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Thread: Repairing an old quilt

  1. #1
    Senior Member Trisher's Avatar
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    Repairing an old quilt

    Hello all,
    I have been asked to 'repair' an old quilt for a young friend of mine. The quilt is of no value in my opinion, but my friend has much sentimental value attached to it. I reluctantly agreed to work on it.

    The backing is shredded in most places. The batting (I am not sure what it is, but I think it is some sort of polyester) is ok in places but shredding in others.

    The top is intact (mostly) but is threadbare. It has been hand quilted.

    I have removed the backing. I will replace it with new. I am reluctant to remove the batting that is not shredded because I think it helps stabilize the top - but that may be false thinking. I will have to use new quilt batting over the old.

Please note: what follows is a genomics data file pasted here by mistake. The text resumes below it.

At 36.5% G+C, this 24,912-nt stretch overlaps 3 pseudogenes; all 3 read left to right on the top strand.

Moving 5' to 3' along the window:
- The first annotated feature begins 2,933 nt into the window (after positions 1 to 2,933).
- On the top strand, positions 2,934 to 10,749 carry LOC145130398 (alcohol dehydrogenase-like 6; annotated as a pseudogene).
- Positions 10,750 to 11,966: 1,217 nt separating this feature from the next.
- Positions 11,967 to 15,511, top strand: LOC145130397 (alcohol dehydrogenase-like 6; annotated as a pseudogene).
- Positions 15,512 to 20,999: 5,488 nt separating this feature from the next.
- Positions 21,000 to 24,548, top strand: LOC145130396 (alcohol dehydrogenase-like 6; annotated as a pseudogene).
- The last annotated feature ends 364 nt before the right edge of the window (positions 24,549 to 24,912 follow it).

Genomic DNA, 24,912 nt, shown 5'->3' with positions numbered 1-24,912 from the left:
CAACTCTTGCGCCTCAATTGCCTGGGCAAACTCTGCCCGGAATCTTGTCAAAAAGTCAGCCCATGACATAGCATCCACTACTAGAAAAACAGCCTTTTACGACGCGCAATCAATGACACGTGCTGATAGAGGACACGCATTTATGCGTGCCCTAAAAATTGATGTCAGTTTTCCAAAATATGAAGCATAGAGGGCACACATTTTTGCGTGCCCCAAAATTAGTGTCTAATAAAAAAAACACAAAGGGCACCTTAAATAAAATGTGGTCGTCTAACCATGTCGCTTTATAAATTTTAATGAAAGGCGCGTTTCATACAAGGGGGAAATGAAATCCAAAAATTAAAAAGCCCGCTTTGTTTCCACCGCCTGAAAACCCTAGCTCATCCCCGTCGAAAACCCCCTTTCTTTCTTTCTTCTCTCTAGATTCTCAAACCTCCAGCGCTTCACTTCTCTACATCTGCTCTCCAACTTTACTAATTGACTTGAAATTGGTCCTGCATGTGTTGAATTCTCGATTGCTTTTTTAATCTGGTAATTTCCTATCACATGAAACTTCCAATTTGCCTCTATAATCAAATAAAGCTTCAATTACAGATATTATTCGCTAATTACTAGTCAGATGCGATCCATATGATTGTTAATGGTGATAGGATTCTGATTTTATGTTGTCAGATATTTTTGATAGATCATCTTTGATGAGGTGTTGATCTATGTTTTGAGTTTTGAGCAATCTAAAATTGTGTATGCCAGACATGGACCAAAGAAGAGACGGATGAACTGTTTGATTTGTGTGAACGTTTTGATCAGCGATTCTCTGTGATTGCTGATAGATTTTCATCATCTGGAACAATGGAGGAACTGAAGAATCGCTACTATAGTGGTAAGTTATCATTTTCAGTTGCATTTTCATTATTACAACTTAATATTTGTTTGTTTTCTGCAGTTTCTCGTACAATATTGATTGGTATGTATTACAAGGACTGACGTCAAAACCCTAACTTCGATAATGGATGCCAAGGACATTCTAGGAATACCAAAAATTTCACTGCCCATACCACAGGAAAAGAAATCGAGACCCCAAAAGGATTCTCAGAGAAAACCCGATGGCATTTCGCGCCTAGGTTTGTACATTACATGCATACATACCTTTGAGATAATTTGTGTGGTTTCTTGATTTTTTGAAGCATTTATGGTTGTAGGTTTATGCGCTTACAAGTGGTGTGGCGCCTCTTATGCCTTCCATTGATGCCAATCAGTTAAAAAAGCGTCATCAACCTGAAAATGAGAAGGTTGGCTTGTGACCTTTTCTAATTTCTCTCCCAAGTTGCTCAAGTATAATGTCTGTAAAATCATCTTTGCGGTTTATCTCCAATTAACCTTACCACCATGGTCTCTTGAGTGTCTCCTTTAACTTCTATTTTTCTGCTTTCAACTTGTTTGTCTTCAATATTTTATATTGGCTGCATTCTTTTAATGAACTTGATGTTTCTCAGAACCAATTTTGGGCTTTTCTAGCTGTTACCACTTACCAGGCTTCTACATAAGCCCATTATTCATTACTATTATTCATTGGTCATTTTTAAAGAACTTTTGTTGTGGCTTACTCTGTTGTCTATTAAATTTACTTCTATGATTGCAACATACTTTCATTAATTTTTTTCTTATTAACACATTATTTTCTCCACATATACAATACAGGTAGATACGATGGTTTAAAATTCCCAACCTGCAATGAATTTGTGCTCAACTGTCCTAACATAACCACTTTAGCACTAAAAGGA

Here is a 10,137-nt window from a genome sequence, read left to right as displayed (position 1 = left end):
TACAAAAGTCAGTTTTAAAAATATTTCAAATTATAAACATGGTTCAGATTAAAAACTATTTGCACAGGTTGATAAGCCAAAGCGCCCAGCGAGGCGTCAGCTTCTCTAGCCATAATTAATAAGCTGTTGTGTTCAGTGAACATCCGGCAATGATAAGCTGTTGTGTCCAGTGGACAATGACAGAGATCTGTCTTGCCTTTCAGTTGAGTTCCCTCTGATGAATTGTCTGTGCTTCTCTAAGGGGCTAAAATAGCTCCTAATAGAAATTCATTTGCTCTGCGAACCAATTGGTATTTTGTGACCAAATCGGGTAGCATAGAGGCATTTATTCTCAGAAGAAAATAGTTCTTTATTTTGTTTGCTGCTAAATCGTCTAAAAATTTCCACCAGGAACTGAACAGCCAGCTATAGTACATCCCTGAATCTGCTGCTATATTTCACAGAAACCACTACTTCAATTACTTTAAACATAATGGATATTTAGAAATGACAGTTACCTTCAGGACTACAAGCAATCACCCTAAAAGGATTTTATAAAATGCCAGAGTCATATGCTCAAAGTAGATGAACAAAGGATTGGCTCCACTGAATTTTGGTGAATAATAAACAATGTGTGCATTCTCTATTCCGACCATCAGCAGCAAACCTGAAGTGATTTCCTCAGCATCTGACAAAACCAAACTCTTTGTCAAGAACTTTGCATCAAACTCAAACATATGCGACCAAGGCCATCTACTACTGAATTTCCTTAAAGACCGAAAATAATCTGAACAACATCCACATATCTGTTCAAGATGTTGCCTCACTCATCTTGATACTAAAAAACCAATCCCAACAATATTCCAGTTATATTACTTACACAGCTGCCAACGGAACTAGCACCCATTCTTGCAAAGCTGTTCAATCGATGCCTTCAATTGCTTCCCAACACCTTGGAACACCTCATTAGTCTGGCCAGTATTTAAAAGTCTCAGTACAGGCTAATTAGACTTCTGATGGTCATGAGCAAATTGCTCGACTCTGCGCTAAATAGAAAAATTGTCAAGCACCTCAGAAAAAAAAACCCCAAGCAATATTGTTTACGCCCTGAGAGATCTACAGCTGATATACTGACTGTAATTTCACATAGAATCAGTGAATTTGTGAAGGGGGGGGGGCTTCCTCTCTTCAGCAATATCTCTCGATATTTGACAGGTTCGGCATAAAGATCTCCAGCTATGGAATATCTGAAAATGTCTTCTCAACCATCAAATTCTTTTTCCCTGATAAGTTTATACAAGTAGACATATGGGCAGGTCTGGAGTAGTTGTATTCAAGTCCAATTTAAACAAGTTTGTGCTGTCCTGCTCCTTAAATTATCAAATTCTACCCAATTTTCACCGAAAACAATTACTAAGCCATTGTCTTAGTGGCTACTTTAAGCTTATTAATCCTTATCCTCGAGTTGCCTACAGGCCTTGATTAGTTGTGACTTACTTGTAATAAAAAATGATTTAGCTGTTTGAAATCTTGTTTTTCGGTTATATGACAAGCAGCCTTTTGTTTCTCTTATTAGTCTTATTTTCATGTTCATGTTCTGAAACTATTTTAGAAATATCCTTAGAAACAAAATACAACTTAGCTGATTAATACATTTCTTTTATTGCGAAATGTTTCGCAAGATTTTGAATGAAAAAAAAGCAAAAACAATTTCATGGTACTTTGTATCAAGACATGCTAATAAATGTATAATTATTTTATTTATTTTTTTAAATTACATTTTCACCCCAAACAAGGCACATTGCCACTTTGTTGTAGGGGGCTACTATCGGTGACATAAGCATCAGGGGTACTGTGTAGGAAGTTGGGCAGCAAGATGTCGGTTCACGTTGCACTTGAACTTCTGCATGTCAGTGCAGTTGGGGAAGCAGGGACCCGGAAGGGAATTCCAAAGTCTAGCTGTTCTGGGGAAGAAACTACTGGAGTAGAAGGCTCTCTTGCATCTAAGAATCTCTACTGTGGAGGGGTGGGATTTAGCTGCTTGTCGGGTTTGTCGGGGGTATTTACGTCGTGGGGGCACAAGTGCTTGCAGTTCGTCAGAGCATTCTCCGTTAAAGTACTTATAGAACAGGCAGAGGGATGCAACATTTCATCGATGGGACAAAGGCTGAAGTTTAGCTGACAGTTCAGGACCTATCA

Not sure what batting to use.

    I thought maybe fusible batting would help reinforce the threadbare top? Your thoughts? I am also hoping the needle won't shred the top when I machine quilt it. (I don't do hand quilting )

    Does anyone have any advice/experience? Thanks in advance!

  2. #2
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    I don't have any idea of how to repair your quilt but I certainly will be watching to see what anyone says as I have been asked to repair a quilt of my daughter's friend. Her friend lost her Mom and the quilt meant a lot to her. Hope you get some very informative answers.

  3. #3
    Super Member Daylesewblessed's Avatar